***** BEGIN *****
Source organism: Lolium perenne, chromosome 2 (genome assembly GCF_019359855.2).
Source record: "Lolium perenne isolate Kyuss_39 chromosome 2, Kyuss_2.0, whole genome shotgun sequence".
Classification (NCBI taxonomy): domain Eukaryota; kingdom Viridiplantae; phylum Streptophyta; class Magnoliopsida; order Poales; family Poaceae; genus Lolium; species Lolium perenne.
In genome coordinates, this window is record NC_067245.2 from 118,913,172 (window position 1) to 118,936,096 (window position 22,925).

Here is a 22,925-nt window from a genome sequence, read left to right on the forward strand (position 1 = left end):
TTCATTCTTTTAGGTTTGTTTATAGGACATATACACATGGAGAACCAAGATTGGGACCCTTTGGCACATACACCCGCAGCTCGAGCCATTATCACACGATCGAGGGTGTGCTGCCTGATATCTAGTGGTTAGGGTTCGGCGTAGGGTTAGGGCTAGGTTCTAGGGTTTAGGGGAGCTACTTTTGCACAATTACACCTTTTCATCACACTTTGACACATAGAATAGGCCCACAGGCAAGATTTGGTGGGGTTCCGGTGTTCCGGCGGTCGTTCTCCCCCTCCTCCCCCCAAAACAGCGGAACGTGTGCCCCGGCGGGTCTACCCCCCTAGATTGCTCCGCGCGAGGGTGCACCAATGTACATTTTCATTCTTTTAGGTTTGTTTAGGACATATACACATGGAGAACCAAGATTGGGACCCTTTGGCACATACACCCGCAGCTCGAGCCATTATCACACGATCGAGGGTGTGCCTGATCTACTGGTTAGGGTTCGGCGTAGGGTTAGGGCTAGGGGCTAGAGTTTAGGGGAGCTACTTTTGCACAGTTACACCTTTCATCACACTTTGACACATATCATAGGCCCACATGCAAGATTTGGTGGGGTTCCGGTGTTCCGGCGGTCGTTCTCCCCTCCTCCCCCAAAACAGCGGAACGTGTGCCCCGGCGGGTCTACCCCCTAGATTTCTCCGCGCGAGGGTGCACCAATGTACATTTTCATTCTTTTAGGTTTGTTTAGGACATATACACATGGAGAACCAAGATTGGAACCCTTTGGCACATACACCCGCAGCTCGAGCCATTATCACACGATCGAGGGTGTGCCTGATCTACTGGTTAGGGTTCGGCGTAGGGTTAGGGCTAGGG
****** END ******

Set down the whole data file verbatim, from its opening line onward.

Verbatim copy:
Source organism: Lolium perenne, chromosome 2 (genome assembly GCF_019359855.2).
Source record: "Lolium perenne isolate Kyuss_39 chromosome 2, Kyuss_2.0, whole genome shotgun sequence".
Classification (NCBI taxonomy): domain Eukaryota; kingdom Viridiplantae; phylum Streptophyta; class Magnoliopsida; order Poales; family Poaceae; genus Lolium; species Lolium perenne.
In genome coordinates, this window is record NC_067245.2 from 118,913,172 (window position 1) to 118,936,096 (window position 22,925).

Here is a 22,925-nt window from a genome sequence, read left to right on the forward strand (position 1 = left end):
TTCATTCTTTTAGGTTTGTTTATAGGACATATACACATGGAGAACCAAGATTGGGACCCTTTGGCACATACACCCGCAGCTCGAGCCATTATCACACGATCGAGGGTGTGCTGCCTGATATCTAGTGGTTAGGGTTCGGCGTAGGGTTAGGGCTAGGTTCTAGGGTTTAGGGGAGCTACTTTTGCACAATTACACCTTTTCATCACACTTTGACACATAGAATAGGCCCACAGGCAAGATTTGGTGGGGTTCCGGTGTTCCGGCGGTCGTTCTCCCCCTCCTCCCCCCAAAACAGCGGAACGTGTGCCCCGGCGGGTCTACCCCCCTAGATTGCTCCGCGCGAGGGTGCACCAATGTACATTTTCATTCTTTTAGGTTTGTTTAGGACATATACACATGGAGAACCAAGATTGGGACCCTTTGGCACATACACCCGCAGCTCGAGCCATTATCACACGATCGAGGGTGTGCCTGATCTACTGGTTAGGGTTCGGCGTAGGGTTAGGGCTAGGGGCTAGAGTTTAGGGGAGCTACTTTTGCACAGTTACACCTTTCATCACACTTTGACACATATCATAGGCCCACATGCAAGATTTGGTGGGGTTCCGGTGTTCCGGCGGTCGTTCTCCCCTCCTCCCCCAAAACAGCGGAACGTGTGCCCCGGCGGGTCTACCCCCTAGATTTCTCCGCGCGAGGGTGCACCAATGTACATTTTCATTCTTTTAGGTTTGTTTAGGACATATACACATGGAGAACCAAGATTGGAACCCTTTGGCACATACACCCGCAGCTCGAGCCATTATCACACGATCGAGGGTGTGCCTGATCTACTGGTTAGGGTTCGGCGTAGGGTTAGGGCTAGGG